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Teachers biased against black pupils and white boys from underprivileged backgrounds, report says

Biases affect setting, teacher assessment outcomes, and disciplinary measures in schools, report concludes

Eleanor Busby
Education Correspondent
Monday 10 December 2018 17:36 GMT
Teachers need more training to minimise the impact of unconscious bias on pupils
Teachers need more training to minimise the impact of unconscious bias on pupils (PA)

Teachers in London are biased against black Caribbean and white boys from poorer backgrounds, new research suggests.

Education think tank LKMco is calling for urgent steps to be taken to tackle the impact of social inequality on the two groups’ academic achievements.

Unconscious prejudices affect the way they are disciplined at school, how their work is assessed, and the academic ability set that they are put in, its study found.

It said black Caribbean boys’ attainment in London is 17 percentage points behind the London average for expected standards in reading, writing and maths by the end of primary school.

While white male pupils eligible for free school meals are the lowest-attaining of the main ethnic groups in the capital — and the attainment gap widens as they move through secondary school.

The report, which includes interviews with experts, teachers and pupils, calls for teachers and school leaders to be given the training to help minimise the impact of unconscious bias.

It says: “Currently biases may affect black Caribbean and white free school meal-eligible boys’ experiences at school, where they impact upon areas such as setting and streaming, teacher assessment outcomes, and disciplinary measures such as exclusions.

“Early Years, school and college practitioners could benefit from increased access to quality guidance, support and training that will help them explore – and minimise the impact of their biases. Thus far, limited work has been undertaken in London on this issue.”

Young people interviewed for the study – especially black Caribbean boys – said they felt teachers’ assumptions about them had marred their experiences at school.

One young person said: “I just feel like it’s a lot to do with … stereotyping [of] the actual students before they (teachers) even know what they (pupils) really are [like].

“So, while you’re treating them how you perceive them, they’re actually taking on the characteristics of what they think [they] are.”

Another young person said they felt teachers picked on black students, as well as Asian students and those from an Eastern European background, and put them in isolation more frequently.

David Gillborn, professor of critical race studies at the University of Birmingham, who was interviewed for the study, said academic performance, expectations about behaviour, and race are more likely to impede black boys.

He said: “White people tend to have very different expectations of Indian and Chinese and black Caribbean kids.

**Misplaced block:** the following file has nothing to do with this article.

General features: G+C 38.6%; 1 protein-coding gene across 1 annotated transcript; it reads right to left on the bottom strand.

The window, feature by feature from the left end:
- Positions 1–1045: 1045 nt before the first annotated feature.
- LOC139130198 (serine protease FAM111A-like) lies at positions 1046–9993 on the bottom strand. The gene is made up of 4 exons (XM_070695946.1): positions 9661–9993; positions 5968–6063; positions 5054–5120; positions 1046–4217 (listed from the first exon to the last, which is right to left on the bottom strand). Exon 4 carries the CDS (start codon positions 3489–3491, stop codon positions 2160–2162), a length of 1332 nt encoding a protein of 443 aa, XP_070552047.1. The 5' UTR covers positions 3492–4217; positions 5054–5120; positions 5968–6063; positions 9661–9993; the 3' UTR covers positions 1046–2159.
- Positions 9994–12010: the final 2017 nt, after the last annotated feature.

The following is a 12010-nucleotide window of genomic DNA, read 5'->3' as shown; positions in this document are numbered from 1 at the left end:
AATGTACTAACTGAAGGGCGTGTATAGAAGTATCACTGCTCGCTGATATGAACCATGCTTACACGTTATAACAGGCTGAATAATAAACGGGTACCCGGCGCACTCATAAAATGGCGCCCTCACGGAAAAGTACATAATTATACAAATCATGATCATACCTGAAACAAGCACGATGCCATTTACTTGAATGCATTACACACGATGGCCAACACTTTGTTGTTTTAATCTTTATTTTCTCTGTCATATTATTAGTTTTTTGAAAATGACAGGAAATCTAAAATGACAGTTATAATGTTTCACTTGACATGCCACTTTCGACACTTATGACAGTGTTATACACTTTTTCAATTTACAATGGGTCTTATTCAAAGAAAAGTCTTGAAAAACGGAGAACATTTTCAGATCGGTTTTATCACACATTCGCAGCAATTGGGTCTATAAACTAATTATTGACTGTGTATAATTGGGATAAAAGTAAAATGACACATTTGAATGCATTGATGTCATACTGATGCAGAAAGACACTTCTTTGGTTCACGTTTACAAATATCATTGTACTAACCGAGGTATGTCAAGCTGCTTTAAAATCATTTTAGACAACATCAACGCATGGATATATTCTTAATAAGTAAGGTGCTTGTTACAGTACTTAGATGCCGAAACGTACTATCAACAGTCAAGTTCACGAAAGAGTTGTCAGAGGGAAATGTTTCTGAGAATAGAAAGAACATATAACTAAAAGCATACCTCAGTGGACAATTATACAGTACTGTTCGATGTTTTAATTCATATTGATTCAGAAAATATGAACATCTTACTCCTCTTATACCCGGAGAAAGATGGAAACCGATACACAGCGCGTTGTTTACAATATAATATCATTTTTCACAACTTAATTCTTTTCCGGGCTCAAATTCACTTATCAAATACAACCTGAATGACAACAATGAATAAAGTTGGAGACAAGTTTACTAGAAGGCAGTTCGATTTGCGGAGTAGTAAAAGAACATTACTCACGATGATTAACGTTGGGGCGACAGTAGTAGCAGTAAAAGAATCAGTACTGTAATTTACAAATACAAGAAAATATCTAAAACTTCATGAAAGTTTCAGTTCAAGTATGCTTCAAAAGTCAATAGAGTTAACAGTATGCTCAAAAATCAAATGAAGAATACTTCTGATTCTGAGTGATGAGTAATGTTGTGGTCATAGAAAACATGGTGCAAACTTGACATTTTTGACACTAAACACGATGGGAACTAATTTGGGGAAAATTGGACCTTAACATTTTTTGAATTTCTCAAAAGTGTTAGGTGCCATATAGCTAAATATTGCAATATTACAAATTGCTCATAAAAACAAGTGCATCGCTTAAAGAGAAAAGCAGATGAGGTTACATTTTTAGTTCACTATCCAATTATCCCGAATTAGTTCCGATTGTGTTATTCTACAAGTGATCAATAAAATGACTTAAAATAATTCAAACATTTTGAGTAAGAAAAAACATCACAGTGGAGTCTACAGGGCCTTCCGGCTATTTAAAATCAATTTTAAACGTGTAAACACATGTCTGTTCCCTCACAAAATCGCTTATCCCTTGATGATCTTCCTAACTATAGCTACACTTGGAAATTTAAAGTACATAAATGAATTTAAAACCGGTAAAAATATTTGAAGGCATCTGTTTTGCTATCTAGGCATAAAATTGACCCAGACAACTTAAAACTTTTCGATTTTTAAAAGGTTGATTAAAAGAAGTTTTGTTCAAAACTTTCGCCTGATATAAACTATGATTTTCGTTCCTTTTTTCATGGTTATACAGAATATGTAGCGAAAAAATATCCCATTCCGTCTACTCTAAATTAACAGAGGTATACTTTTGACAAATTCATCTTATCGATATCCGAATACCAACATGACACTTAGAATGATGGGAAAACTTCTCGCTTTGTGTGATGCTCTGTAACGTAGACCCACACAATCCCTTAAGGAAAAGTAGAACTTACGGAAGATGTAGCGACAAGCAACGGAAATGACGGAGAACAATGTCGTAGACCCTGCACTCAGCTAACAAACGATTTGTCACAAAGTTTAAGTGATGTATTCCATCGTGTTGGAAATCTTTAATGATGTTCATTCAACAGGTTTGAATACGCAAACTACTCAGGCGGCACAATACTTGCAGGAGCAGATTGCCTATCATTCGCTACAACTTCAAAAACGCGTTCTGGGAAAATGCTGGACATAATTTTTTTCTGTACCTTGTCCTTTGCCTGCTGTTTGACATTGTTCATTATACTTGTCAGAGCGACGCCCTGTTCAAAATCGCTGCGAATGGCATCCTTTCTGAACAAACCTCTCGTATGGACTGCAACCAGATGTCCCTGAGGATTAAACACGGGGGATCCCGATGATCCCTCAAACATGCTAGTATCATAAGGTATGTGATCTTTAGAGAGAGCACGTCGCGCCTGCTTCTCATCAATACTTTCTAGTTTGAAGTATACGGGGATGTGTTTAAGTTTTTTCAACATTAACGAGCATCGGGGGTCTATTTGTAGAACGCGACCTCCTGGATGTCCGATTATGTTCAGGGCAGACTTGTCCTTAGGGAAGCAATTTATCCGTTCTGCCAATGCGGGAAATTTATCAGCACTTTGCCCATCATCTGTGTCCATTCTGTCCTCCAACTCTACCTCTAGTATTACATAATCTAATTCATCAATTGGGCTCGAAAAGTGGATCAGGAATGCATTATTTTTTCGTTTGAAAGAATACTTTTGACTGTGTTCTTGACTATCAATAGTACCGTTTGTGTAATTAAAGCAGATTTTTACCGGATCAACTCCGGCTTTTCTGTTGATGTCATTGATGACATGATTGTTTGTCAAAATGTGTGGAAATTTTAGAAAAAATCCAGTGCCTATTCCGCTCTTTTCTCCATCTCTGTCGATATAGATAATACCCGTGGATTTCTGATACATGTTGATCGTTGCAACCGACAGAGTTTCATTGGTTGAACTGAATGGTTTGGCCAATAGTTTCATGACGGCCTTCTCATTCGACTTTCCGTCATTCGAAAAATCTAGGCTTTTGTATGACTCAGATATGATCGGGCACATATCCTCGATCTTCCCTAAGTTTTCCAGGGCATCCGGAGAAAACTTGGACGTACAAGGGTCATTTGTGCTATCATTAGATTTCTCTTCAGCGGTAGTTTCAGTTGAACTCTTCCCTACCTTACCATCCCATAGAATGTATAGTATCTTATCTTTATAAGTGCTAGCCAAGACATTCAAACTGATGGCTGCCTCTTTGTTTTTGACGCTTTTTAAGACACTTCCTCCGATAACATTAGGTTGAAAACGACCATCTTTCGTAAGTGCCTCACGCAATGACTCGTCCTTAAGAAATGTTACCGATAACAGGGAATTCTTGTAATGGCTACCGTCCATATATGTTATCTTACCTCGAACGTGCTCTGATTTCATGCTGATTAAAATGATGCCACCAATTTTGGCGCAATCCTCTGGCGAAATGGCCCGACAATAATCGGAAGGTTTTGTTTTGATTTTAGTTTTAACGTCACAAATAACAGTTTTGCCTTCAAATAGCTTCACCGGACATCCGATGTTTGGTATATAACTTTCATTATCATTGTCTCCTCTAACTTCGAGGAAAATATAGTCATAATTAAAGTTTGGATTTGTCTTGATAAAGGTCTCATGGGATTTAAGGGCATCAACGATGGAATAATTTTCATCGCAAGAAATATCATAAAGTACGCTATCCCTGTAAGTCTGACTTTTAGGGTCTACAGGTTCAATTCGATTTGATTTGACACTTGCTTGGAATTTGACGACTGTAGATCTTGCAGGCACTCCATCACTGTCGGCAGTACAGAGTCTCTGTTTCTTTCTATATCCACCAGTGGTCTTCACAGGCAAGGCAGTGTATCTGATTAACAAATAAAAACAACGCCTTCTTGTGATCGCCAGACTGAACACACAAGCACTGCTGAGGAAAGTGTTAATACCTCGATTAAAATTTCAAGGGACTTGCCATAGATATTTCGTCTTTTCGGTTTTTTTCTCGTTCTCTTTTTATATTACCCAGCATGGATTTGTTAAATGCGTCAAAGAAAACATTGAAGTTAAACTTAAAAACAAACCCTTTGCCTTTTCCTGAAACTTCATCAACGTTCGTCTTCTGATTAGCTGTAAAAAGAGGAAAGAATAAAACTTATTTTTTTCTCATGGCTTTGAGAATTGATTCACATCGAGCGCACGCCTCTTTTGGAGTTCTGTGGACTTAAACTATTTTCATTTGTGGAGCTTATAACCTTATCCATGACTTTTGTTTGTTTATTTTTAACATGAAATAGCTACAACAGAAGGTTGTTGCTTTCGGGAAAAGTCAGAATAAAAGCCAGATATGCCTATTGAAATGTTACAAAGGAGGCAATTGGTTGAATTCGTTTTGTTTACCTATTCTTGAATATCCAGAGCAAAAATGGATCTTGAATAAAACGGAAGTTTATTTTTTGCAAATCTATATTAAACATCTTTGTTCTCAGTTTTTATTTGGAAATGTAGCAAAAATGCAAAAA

“[Research indicates that] if a Chinese student age 14 is being predicted a C in science, the teacher will very often see that as they’re underachieving … whereas the black Caribbean kid who’s predicted that same C grade would tend to be told, ‘Oh, you’re doing alright. You’re going to pass. It’s going to be fine.’ They won’t get any of the extra push.”

The study highlights research showing that non-black teachers can have lower expectations of black students and they are more likely to negatively judge pupils from minority ethnic backgrounds.

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The report calls for more research into the impact of unconscious bias and teachers’ expectations on educational outcomes across London, and the impact it has on disadvantaged groups.

It also calls for schools, mental health services and youth workers to work together to support the emotional wellbeing of this group of young people.

Joanne McCartney, deputy mayor for education and childcare, said: “These findings show the importance of schools, youth workers and mental health services working together to ensure we give all children the best possible start in life.

“We will use these findings to work with schools and other frontline services so that they can help all young people in the capital reach their full potential.”

Will Millard, lead author of the report, said: “This is not just something for schools to think about; the research shows how important it is for practitioners working in different settings and sectors across London to pull together.”

Geoff Barton, general secretary of the Association of School and College Leaders, said: “People should be reassured that schools are utterly committed to treating all their pupils equally and fairly.

“As places which are committed to promoting equality, they will welcome this research into unconscious bias and any proposals to tackle this issue. The more we understand unconscious bias, the better able we will be to reduce its impact.”

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